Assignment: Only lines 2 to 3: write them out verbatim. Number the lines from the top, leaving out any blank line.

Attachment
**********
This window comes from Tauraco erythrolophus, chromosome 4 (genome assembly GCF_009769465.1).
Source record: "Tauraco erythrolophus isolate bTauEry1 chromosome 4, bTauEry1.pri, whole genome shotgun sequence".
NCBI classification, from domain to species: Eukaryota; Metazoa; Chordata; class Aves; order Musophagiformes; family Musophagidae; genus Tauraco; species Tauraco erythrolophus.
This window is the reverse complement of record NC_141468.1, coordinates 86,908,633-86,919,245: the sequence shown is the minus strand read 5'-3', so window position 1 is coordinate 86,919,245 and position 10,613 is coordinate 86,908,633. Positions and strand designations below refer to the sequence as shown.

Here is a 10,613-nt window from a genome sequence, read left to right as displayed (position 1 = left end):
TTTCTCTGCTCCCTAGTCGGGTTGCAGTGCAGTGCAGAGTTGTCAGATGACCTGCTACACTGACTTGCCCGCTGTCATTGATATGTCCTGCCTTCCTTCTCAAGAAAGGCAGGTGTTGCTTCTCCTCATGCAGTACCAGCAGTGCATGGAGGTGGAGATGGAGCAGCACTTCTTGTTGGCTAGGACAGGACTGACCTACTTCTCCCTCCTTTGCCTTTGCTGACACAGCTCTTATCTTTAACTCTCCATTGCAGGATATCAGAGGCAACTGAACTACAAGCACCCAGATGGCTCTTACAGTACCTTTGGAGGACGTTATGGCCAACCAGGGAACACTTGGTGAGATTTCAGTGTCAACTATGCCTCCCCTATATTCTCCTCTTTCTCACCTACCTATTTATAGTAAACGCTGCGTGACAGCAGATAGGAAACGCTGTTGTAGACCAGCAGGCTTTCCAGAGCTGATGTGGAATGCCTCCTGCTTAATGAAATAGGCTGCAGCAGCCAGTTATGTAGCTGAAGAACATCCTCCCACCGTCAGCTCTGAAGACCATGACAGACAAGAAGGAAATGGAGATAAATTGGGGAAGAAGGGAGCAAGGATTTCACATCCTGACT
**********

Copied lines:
Source record: "Tauraco erythrolophus isolate bTauEry1 chromosome 4, bTauEry1.pri, whole genome shotgun sequence".
NCBI classification, from domain to species: Eukaryota; Metazoa; Chordata; class Aves; order Musophagiformes; family Musophagidae; genus Tauraco; species Tauraco erythrolophus.